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The year was 1974.
A clinical psychologist by the name of Dennis Upper decided to conduct a scientific experiment for curing writer’s block.
Sadly, disco music, bell-bottoms, and the birth of actress Amy Adams proved too distracting for Upper. His experiment was a failure.
Still, Upper decided to publish his work in the Journal of Applied Behavioral Analysis.
Here it is in its entirety:
Brevity, Thy Name is Dennis Upper
Yes, Upper’s paper, which he titled “The unsuccessful self-treatment of a case of ‘writer’s block,'” was blank.
Your likely reaction to reading this is to run through the streets screaming:
IF DENNIS UPPER COULDN’T BEAT WRITER’S BLOCK WHAT HOPE DO I HAVE?!?!?”
Such a response is natural. Don’t worry.
Besides, a brisk jog through the neighborhood is actually one of the many tricks people use to do what Upper could not: beat writer’s block.
Here are some more.
1. Tackle it One Bite at a Time
It’s been said the best way to eat an elephant is one bite at a time.
Mark Twain put it another way:
The secret of getting ahead is getting started. The secret of getting started is breaking your complex overwhelming tasks into small manageable tasks, and then starting on the first one.” [tweet this]
If you’re trying to write a post, don’t view it as one giant task. When you’re battling writer’s block, such a viewpoint can feel overwhelming.
Instead, break up the post into small tasks.
Coming up with a good headline could be one task. Your first sentence could be one task. Writing your closing paragraph could be one task. And so on.
Once you’ve broken the one post into multiple, manageable tasks, there’s only one thing left to do.
2. Read the News
Besides being a helpful distraction to take your mind away from writing, reading the news could actually help you think of ideas.
Back when I ran a humor blog, I was suffering from writer’s block when I came across the story of Einstein, the world’s smallest horse.
Within the news article was a photo of Einstein and an unnamed boy, who was petting Einstein while sporting what seemed like a knowing smile.
Immediately, a post idea popped into my head. I would write a story from the point of view of the boy in the photo:
Hello, Einstein. My mom says you’re the world’s smallest horse. Gosh, you’re cute. Wanna know a secret? Come in close, I don’t want my mom to hear. Closer.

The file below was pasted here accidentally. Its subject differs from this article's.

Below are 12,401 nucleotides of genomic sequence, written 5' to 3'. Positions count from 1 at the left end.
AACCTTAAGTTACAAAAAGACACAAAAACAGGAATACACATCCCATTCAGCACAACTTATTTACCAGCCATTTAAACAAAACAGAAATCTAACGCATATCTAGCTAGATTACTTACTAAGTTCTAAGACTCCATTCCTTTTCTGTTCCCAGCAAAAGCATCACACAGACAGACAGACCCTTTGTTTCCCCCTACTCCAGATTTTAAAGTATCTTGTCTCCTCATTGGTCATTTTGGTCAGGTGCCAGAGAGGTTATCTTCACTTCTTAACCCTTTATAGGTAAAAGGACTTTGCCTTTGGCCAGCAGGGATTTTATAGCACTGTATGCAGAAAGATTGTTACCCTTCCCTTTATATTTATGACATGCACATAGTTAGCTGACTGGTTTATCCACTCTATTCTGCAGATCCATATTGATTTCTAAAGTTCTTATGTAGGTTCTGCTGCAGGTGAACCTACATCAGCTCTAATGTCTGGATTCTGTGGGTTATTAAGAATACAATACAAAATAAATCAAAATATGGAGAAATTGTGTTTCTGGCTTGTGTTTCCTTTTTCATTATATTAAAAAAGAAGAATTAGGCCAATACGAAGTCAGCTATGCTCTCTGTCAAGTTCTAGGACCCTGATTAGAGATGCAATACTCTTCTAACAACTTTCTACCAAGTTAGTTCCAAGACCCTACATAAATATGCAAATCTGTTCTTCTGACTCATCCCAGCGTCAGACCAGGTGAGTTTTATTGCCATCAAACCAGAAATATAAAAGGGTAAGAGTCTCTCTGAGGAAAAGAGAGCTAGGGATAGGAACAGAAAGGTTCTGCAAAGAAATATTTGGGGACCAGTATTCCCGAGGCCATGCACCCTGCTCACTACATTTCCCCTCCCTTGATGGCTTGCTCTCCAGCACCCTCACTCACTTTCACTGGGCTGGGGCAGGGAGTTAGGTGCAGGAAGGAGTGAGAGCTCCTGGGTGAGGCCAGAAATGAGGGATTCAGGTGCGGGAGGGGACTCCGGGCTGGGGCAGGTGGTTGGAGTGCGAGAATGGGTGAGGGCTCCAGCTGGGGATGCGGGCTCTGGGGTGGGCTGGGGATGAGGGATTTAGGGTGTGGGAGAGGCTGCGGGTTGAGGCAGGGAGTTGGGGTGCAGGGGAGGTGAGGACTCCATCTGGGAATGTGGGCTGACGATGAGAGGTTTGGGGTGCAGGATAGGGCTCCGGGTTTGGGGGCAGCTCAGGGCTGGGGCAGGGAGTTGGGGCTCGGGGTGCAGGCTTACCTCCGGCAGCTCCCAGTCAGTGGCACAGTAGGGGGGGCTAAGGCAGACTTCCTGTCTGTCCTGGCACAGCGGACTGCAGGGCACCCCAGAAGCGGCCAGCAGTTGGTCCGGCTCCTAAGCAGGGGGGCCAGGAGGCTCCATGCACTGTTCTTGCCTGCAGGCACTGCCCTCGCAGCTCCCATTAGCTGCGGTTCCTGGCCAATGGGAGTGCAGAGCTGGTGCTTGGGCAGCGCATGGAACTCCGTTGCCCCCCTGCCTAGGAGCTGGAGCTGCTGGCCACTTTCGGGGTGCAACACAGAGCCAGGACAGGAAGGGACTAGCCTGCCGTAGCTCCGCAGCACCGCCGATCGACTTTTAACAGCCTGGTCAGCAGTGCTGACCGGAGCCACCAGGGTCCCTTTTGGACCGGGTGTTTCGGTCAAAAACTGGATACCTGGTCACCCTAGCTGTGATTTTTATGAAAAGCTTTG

(whispers) As soon as my mom turns her head, I’m gonna ride you!
The post ended with the boy indeed trying to ride the tiny horse, but with less-than-ideal results.
It was one of the silliest things I had ever written. And it makes me laugh today just as much as it did back then.
And it beat my writer’s block.
3. The WIRMI Trick
If your writing is rambling, unfocused or incoherent, try the WIRMI trick.
Type (or write on paper) “What I really mean is” and finish your thought.
Don’t over-analyze, just write what comes to mind. Say what you’re thinking.
The WIRMI trick is great for simplifying what you’re trying to say and making it focused. Just be careful not to overuse it.
If Sebastian Junger had used it throughout writing The Perfect Storm, his book could have gone from 227 pages to this:
The sea was angry that day, my friends — like an old man trying to send back soup in a deli.” [tweet this]
4. Be Like Christopher Nolan – Don’t Start at the Beginning
In his movie “Memento,” writer-director Christopher Nolan told his story backwards. The ending of the story was the beginning of the movie. The beginning of the story was the end of the movie.
Now, unless you want to frustrate your audience, I don’t recommend you implement this strategy exactly. However, a modification of this strategy could work great for writer’s block.
Many bloggers and writers start by writing the beginning of their idea. Then they move on to the middle. Then they write the ending.
In other words, they often write it the same way readers will read it — from start to finish.
If you have a general idea for what you want to write about, but you’re having trouble putting your idea into words, try starting in the middle. Come back to the intro later.
Or, try writing the closing first. It may sound silly to write the “wrap up” for a post you haven’t even written yet, but it could force you to focus your ideas.
With a pen and paper (or your keyboard and a text editor), write everything you can think of for the topic you’re looking to write about.
Do this for 5, 10, 15 minutes. You should write as much as you can.
Once you’re done, review your “work” and see what shows promise and what should go in the trash.
I do this whenever I’m assigned to write an article for Country Outfitter. If I’m to write about “baseball,” for example, I’ll sit down with my wife and brainstorm different article ideas.
When we settle on an idea, such as “reasons you should go to a game this weekend,” we’ll then brainstorm a list of reasons.
That list will get edited and refined, ready for me to begin writing it.
But first, I’ll take a nap. Brainstorming is hard work.
What’s the difference between brainstorming and freewriting?
Simplest answer is brainstorming is what you do when you already have an idea, freewriting is what you do when you don’t even have an idea.
To freewrite, just write whatever comes to your mind. Punctuation isn’t really necessary. You just need to put words to paper.
True, the end result will likely look like the rantings of a lunatic.
Nonetheless, freewriting can tap into the creativity trapped inside your head. You could even find an idea or two you could write about among the random rantings.
And worst case, you’ll have some evidence should you ever need to prove your insanity during a trial.
7. Dance, Dance, Dance
Well, you don’t have to dance.
You could play a game of bowling on the Nintendo Wii.
You could go for a walk.
You could watch that “Hello Kitty” music video by Avril Lavigne.
The idea is to do something active that gets your blood pumping. Or, in the case of Avril Lavigne, something that scares you so your blood starts pumping.
8. Let Boredom Drive You
A few years ago, Copyblogger wrote about a copywriter named Eugene Schwartz and his system for writing.
What Schwartz would do was quite simple.
He would get a cup of coffee, sit down at his desk, and set a small kitchen timer to 33 minutes and 33 seconds.